Mark Bennett is clearly branching out on his website. A day or so ago, he actually had an official "Guest Blogger" who did a piece on Jury Nullification from a prosecutor's point of view. However, let Guest Bloggers beware, because Mark posted today, bashing the Guest Blogger's position.
The Guest Blogger's Position was that jurors who participate in jury nullification are violating the law, and an article in Time magazine shows that the authors of The Wire are guilty under the Law of Parties because they solicited and encouraged jury nullification.
My position is that the writers of The Wire should be prosecuted.
Not because of their encouraging and soliciting jury nullification, but because they killed off Omar.
Okay, seriously, my thoughts on jury nullification are probably more in tune with Mark's Guest Blogger than with Mark.
Paul Simon sang that there were 50 Ways to Leave Your Lover. Well, there are more than 50 ways to find a person Not Guilty, and jury nullification should not be one of them.
Under the law, a prosecutor must prove his or her case beyond a reasonable doubt. The highest burden of proof within the legal system. Jurors are provided with every element of a case, any discrepancy, or any doubt to hang their hat on, if they want to sign the verdict sheet saying that a Defendant is not guilty of a crime. No detective or investigator from the D.A.'s Office will come and investigate the reasoning of a jury for a not guilty.
Their deliberations are secret and sacred.
Mark and many of his commenters are up in arms over the Guest Blogger's post (I think largely because he suggested that The Wire producers are criminals), and Mark argues that jury nullification is part of the law.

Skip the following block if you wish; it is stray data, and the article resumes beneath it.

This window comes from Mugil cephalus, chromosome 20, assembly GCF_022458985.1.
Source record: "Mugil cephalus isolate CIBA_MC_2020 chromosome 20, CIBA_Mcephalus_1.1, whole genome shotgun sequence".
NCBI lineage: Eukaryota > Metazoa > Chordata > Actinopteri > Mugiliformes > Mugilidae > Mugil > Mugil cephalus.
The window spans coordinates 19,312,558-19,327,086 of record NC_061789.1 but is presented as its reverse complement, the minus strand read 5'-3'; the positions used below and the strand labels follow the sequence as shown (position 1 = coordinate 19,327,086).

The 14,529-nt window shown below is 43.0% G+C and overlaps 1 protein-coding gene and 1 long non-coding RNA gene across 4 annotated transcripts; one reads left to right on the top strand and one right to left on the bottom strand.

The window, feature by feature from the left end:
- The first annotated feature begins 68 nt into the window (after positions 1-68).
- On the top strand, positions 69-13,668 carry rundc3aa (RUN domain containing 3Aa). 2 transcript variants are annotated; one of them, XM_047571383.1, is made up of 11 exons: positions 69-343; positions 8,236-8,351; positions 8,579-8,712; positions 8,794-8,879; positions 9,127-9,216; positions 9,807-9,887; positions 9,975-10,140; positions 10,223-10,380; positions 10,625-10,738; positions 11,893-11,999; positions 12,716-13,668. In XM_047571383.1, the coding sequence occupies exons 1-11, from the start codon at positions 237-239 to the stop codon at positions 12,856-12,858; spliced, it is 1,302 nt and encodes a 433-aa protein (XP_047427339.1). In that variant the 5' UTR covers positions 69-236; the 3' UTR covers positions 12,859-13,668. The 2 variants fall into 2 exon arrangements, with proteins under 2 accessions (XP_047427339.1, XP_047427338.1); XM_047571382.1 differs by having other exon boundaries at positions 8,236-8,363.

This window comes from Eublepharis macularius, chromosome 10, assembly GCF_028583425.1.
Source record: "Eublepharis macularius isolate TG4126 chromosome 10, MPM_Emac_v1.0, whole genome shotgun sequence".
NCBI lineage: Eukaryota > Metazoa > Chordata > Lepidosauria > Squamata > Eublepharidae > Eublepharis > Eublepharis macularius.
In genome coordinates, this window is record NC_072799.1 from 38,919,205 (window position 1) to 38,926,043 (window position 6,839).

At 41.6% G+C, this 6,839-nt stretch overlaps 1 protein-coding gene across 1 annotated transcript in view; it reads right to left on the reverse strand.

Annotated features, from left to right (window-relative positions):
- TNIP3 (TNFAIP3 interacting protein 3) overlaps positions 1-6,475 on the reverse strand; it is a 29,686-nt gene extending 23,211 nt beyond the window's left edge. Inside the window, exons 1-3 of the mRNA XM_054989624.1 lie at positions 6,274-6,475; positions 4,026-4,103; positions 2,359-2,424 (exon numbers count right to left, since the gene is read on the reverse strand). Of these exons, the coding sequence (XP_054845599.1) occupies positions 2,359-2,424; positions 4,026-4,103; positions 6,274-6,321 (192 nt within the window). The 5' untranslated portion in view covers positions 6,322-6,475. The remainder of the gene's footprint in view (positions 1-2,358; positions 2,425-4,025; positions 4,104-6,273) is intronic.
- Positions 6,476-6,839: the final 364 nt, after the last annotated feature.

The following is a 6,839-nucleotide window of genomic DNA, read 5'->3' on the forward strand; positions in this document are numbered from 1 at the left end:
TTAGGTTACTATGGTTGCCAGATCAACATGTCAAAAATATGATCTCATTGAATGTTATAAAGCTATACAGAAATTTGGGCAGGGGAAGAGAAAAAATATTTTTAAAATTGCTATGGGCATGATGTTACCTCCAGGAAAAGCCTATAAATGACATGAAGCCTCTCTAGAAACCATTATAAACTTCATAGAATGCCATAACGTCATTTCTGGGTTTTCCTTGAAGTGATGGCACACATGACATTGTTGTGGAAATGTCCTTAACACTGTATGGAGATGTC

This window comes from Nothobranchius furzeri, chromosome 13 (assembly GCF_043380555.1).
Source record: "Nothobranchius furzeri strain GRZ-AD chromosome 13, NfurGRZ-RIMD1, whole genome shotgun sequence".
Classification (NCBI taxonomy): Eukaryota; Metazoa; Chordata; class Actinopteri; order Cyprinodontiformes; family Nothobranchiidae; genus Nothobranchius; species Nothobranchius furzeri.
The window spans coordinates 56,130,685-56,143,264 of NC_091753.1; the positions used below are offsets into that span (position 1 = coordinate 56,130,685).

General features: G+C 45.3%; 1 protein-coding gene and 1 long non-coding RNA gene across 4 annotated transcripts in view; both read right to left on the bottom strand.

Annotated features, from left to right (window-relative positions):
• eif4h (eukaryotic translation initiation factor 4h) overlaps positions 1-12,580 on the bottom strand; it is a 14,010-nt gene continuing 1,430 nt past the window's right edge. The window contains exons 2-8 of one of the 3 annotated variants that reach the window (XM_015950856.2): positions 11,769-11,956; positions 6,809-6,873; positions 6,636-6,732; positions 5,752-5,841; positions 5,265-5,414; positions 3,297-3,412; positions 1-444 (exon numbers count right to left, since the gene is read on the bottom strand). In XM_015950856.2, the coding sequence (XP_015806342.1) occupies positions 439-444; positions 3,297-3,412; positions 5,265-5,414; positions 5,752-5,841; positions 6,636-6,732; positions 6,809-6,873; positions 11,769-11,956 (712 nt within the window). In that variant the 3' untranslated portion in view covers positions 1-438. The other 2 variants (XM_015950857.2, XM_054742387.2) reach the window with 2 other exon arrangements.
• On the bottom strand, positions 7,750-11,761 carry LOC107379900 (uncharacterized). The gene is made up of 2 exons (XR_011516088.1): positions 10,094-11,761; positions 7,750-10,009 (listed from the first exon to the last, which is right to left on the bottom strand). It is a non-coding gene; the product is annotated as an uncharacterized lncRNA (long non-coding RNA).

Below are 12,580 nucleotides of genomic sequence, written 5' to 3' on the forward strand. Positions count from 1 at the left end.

To quote Mark, "I couldn't disagree more".
Jury nullification seems like a lovely idea as a way to "send a message" if you disagree with the War on Drugs, doesn't it?
But jury nullification is, at it's root, saying "throw the law and the evidence out the window and do what you feel is right". The Guest Blogger cited the 1960s acquittals of men responsible for Civil Rights violations and murders and lynchings as example of nullification gone wrong. For some reason, this argument was given light treatment by Mark.
In my opinion, the Guest Blogger hit the nail on the head.
Now, we all know that type of nullification isn't going to happen in today's day and age (one would hope), but what about some other examples?
What if a jury went back to deliberate and decided to nullify the 5th Amendment?
Would Mark be comfortable with jurors saying: "You know, that 5th Amendment started out as a good idea, but in a case like this, it's a bunch of crap. If I was charged with sexually assaulting a child, I'd say something. My conscience tells me that since he didn't take the stand, he probably did it."
Because, let's be intellectually honest here, kids. Nullification for the goose means nullification for the gander (or prosecutor, as the case may be).
The bottom line is that advocating for nullification is advocating for abandoning the (gasp, to quote Lykos) "Rule of Law". It would be just swell if it is to one side's benefit, but it's probably going to really upset the other. I know that the System that we all practice under may not be perfect, but it is the best one we've got.